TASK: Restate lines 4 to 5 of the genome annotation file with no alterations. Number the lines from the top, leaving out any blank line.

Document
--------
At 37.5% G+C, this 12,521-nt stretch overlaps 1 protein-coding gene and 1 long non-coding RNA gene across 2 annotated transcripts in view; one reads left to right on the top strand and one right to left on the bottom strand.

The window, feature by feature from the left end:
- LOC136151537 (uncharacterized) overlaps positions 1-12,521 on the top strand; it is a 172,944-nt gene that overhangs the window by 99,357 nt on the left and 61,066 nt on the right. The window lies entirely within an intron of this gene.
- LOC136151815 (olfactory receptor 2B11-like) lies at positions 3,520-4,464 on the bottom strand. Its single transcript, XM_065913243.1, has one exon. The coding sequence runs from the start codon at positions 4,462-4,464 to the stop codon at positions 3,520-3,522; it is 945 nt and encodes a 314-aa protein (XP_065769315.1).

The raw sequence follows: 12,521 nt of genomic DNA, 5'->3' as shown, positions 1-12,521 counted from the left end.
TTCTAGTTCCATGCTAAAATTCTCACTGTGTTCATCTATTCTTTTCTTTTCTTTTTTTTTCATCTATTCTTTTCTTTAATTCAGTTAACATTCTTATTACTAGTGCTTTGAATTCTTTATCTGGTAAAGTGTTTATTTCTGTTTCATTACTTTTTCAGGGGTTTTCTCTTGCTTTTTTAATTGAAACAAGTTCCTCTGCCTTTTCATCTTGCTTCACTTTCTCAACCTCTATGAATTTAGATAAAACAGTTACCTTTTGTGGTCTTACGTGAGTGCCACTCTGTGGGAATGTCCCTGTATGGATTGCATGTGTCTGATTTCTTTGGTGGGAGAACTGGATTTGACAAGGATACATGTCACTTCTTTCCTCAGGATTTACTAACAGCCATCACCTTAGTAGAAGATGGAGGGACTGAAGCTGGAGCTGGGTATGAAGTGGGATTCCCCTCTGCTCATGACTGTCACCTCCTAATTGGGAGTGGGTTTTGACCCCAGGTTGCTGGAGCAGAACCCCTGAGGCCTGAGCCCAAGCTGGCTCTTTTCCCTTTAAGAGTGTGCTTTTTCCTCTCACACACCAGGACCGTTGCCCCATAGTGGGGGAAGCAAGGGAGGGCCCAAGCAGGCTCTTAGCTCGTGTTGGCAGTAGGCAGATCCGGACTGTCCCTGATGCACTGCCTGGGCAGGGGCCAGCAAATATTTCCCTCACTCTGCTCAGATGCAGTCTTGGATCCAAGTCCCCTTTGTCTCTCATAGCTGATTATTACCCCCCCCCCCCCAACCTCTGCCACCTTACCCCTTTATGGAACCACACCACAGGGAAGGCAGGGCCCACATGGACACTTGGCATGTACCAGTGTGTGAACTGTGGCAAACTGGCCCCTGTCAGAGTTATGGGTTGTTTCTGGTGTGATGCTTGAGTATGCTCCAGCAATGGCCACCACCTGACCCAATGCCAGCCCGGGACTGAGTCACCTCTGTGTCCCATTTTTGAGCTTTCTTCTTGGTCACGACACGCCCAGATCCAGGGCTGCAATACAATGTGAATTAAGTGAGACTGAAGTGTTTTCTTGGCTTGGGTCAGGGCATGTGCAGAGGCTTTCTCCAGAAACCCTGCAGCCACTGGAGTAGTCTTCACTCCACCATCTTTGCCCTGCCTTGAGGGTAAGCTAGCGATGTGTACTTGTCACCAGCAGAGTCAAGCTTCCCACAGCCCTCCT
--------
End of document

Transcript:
- LOC136151815 (olfactory receptor 2B11-like) lies at positions 3,520-4,464 on the bottom strand. Its single transcript, XM_065913243.1, has one exon. The coding sequence runs from the start codon at positions 4,462-4,464 to the stop codon at positions 3,520-3,522; it is 945 nt and encodes a 314-aa protein (XP_065769315.1).

The raw sequence follows: 12,521 nt of genomic DNA, 5'->3' as shown, positions 1-12,521 counted from the left end.